In some respects Benin-rooted group Orchestre Poly-Rythmo have taken over the mantle of Senegal’s Orchestre Baobab in the heart of UK’s retro West African music aficionados and their wonderful tour of a few years back has done little to dissuade one of that view. This third instalment of the group’s musical legacy is another treasure trove of musical delights that, in addition, spans a fairly long chronological period from 1969 through 1985. While the sound quality does vary considerably, it never hinders the listener’s pleasure and in fact the rustic recording sound of the 1970s in particular has a charm all of its own. There is no overlap with any previous compilation of the group and so even those new to the group’s sound will find this an excellent entry point and those already in the know will marvel at the variation of rhythms on offer. Heavy brass, cheesy keyboards and distorted sound do not prevent ‘Karateka’ from being one of the compilation’s most compelling songs and there is a terrific atmospheric presence here. JB style funk is the order of the day on ‘Akoue We Gni Gan’ with rhythmic guitar riffs and lead vocals and it should not be forgotten that James Brown’s famous concert in Zaire to tie in with the Muhammad Ali boxing contest made a long-lasting impression at the time on African musicians. Parallels with Baobab are all too obvious on a Cuban-influenced piece such as ‘Vi E Lo’ which is another highlight and has a gorgeous clipped guitar and bassline with joint lead vocals. Hypnotic and heavy Afro-Beat percususive grooves are the dominant feature of ‘Ai Gabani’ and the keyboard licks sound as they have been inspired by listening to Jimmy Smith. It should not be forgotten that Benin is an integral part of Francophone Africa and evidence of this is proved on ‘Ecoutes ma mélodie’ which has by far the most modern sound quality and probably dates from the mid-1980s. The bassline on this song is highly infectuous and recalls Willis Jackson’s anthemic ‘Nuthern like Thuthern’.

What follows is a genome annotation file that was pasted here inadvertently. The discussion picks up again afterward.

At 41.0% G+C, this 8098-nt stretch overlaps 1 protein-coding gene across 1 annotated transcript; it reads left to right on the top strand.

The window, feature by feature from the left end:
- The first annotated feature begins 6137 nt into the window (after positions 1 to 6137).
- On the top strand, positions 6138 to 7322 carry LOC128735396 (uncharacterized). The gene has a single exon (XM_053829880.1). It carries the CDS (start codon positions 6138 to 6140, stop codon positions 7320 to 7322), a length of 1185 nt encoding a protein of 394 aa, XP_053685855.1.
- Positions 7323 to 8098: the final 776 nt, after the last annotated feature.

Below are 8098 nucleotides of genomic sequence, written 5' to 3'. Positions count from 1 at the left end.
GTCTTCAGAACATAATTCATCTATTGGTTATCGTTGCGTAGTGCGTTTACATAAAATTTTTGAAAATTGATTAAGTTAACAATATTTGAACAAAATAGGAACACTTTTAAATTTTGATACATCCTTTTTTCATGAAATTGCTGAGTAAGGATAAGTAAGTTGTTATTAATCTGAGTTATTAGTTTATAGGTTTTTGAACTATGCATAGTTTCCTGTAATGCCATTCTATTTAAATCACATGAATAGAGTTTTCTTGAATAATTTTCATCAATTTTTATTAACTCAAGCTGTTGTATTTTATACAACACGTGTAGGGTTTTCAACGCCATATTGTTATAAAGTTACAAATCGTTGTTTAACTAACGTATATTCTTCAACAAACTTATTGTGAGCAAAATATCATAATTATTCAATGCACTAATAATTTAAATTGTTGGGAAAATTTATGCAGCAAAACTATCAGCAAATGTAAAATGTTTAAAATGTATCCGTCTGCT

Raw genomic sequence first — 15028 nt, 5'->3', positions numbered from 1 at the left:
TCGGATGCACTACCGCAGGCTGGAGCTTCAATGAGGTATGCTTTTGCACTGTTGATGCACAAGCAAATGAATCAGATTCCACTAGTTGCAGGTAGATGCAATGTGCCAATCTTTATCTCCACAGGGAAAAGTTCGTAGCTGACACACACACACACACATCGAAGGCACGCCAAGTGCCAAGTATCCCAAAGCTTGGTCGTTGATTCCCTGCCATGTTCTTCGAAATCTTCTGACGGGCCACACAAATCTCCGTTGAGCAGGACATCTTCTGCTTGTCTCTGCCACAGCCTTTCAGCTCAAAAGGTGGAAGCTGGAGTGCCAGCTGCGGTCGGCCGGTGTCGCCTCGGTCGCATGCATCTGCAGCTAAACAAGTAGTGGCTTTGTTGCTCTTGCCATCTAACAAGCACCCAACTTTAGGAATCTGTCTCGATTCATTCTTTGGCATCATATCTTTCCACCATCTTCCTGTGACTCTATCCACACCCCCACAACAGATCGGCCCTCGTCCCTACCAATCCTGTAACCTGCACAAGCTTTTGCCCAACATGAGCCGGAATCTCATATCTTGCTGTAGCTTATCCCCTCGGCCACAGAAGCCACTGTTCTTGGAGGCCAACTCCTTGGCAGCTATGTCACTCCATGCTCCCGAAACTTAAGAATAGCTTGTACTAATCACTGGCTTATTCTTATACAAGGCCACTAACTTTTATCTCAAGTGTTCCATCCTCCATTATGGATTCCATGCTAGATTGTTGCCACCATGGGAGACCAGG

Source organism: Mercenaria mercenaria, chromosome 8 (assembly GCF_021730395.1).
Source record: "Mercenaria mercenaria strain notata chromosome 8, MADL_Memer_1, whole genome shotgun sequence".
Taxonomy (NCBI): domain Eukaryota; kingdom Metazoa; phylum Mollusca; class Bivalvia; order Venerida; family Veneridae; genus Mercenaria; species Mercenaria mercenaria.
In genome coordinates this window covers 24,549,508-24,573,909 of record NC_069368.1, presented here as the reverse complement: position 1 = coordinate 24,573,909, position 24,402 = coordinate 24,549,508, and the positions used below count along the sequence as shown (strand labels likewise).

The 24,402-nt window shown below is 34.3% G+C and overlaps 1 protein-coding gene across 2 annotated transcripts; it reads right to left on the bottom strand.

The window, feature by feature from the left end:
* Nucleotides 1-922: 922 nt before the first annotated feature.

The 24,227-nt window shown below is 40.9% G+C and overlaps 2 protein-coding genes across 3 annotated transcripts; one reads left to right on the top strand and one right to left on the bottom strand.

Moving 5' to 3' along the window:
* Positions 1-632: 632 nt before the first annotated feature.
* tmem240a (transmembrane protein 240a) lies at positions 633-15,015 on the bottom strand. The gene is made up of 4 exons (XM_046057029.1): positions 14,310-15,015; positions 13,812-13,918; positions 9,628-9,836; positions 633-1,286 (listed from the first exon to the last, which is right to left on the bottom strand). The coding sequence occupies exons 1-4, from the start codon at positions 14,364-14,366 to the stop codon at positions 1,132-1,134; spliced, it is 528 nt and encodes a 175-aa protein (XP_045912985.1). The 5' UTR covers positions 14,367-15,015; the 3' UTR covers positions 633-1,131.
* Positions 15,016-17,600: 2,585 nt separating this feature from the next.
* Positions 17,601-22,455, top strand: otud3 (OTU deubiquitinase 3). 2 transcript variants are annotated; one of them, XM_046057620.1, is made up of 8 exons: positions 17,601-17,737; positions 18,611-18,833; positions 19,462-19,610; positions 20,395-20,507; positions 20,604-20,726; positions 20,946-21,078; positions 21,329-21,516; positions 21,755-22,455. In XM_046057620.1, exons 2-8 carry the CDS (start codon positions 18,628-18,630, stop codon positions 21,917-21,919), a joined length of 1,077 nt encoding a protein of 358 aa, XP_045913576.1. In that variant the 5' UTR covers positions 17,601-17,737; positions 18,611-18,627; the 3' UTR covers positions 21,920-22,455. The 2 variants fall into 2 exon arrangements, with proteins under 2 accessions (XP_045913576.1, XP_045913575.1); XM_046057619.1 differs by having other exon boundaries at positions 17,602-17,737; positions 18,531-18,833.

For even more variety, a French-style ‘slow; rhythm is provided on ‘Min We Tun So’. This release and the two preceding volumes are dedicated to the memory of band member Melome Clement who passed away in December 2012.